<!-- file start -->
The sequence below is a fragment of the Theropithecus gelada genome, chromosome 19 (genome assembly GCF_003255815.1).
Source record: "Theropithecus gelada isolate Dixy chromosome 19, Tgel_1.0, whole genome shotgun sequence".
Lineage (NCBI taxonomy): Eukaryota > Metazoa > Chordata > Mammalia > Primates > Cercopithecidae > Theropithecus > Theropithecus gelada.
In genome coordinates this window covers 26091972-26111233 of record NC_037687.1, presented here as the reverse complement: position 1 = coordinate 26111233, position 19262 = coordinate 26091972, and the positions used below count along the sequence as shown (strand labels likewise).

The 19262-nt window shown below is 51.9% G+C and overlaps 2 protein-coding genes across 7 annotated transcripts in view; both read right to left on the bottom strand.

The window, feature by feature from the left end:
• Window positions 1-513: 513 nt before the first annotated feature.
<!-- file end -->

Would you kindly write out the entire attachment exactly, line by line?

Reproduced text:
The sequence below is a fragment of the Theropithecus gelada genome, chromosome 19 (genome assembly GCF_003255815.1).
Source record: "Theropithecus gelada isolate Dixy chromosome 19, Tgel_1.0, whole genome shotgun sequence".
Lineage (NCBI taxonomy): Eukaryota > Metazoa > Chordata > Mammalia > Primates > Cercopithecidae > Theropithecus > Theropithecus gelada.
In genome coordinates this window covers 26091972-26111233 of record NC_037687.1, presented here as the reverse complement: position 1 = coordinate 26111233, position 19262 = coordinate 26091972, and the positions used below count along the sequence as shown (strand labels likewise).

The 19262-nt window shown below is 51.9% G+C and overlaps 2 protein-coding genes across 7 annotated transcripts in view; both read right to left on the bottom strand.

The window, feature by feature from the left end:
• Window positions 1-513: 513 nt before the first annotated feature.